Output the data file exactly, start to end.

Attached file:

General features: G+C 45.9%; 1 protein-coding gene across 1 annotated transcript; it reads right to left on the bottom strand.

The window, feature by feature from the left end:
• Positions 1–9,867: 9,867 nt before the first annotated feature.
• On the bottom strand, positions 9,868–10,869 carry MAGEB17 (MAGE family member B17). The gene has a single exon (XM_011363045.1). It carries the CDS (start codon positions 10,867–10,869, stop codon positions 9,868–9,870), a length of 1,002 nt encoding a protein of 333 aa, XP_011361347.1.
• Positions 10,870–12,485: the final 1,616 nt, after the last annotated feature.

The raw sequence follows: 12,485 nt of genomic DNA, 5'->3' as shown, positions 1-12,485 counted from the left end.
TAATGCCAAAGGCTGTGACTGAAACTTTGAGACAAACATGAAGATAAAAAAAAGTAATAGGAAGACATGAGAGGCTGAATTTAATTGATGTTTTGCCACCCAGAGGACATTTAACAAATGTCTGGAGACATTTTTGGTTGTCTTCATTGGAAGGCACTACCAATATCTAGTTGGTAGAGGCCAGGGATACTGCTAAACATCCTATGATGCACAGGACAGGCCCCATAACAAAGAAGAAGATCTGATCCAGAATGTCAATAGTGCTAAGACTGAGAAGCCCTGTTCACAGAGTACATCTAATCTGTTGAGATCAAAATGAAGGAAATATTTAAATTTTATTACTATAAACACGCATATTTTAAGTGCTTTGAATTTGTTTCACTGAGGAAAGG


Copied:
General features: G+C 45.9%; 1 protein-coding gene across 1 annotated transcript; it reads right to left on the bottom strand.

The window, feature by feature from the left end:
• Positions 1–9,867: 9,867 nt before the first annotated feature.
• On the bottom strand, positions 9,868–10,869 carry MAGEB17 (MAGE family member B17). The gene has a single exon (XM_011363045.1). It carries the CDS (start codon positions 10,867–10,869, stop codon positions 9,868–9,870), a length of 1,002 nt encoding a protein of 333 aa, XP_011361347.1.
• Positions 10,870–12,485: the final 1,616 nt, after the last annotated feature.

The raw sequence follows: 12,485 nt of genomic DNA, 5'->3' as shown, positions 1-12,485 counted from the left end.
TAATGCCAAAGGCTGTGACTGAAACTTTGAGACAAACATGAAGATAAAAAAAAGTAATAGGAAGACATGAGAGGCTGAATTTAATTGATGTTTTGCCACCCAGAGGACATTTAACAAATGTCTGGAGACATTTTTGGTTGTCTTCATTGGAAGGCACTACCAATATCTAGTTGGTAGAGGCCAGGGATACTGCTAAACATCCTATGATGCACAGGACAGGCCCCATAACAAAGAAGAAGATCTGATCCAGAATGTCAATAGTGCTAAGACTGAGAAGCCCTGTTCACAGAGTACATCTAATCTGTTGAGATCAAAATGAAGGAAATATTTAAATTTTATTACTATAAACACGCATATTTTAAGTGCTTTGAATTTGTTTCACTGAGGAAAGG